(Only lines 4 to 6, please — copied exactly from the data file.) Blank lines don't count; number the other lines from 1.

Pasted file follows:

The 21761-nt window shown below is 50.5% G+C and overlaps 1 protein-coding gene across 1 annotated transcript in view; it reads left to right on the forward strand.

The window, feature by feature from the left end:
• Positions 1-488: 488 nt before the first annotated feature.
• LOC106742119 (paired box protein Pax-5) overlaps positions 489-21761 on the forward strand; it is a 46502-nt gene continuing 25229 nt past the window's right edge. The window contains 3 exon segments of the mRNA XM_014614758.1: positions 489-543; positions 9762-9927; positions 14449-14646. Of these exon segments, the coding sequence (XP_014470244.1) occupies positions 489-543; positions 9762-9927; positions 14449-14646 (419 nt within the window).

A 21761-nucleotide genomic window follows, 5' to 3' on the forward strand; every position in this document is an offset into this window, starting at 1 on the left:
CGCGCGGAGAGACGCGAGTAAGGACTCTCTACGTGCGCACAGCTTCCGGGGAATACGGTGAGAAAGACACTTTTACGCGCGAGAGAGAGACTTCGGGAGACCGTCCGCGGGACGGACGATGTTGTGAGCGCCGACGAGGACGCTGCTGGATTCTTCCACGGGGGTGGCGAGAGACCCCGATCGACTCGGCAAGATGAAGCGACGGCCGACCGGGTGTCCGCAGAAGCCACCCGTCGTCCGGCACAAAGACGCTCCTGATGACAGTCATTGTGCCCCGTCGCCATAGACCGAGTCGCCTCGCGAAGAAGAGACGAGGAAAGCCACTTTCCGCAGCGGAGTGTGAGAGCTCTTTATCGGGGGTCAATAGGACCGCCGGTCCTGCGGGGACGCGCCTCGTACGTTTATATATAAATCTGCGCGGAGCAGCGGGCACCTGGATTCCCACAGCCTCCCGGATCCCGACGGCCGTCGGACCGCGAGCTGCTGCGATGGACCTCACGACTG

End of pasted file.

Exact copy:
• LOC106742119 (paired box protein Pax-5) overlaps positions 489-21761 on the forward strand; it is a 46502-nt gene continuing 25229 nt past the window's right edge. The window contains 3 exon segments of the mRNA XM_014614758.1: positions 489-543; positions 9762-9927; positions 14449-14646. Of these exon segments, the coding sequence (XP_014470244.1) occupies positions 489-543; positions 9762-9927; positions 14449-14646 (419 nt within the window).

A 21761-nucleotide genomic window follows, 5' to 3' on the forward strand; every position in this document is an offset into this window, starting at 1 on the left:
CGCGCGGAGAGACGCGAGTAAGGACTCTCTACGTGCGCACAGCTTCCGGGGAATACGGTGAGAAAGACACTTTTACGCGCGAGAGAGAGACTTCGGGAGACCGTCCGCGGGACGGACGATGTTGTGAGCGCCGACGAGGACGCTGCTGGATTCTTCCACGGGGGTGGCGAGAGACCCCGATCGACTCGGCAAGATGAAGCGACGGCCGACCGGGTGTCCGCAGAAGCCACCCGTCGTCCGGCACAAAGACGCTCCTGATGACAGTCATTGTGCCCCGTCGCCATAGACCGAGTCGCCTCGCGAAGAAGAGACGAGGAAAGCCACTTTCCGCAGCGGAGTGTGAGAGCTCTTTATCGGGGGTCAATAGGACCGCCGGTCCTGCGGGGACGCGCCTCGTACGTTTATATATAAATCTGCGCGGAGCAGCGGGCACCTGGATTCCCACAGCCTCCCGGATCCCGACGGCCGTCGGACCGCGAGCTGCTGCGATGGACCTCACGACTG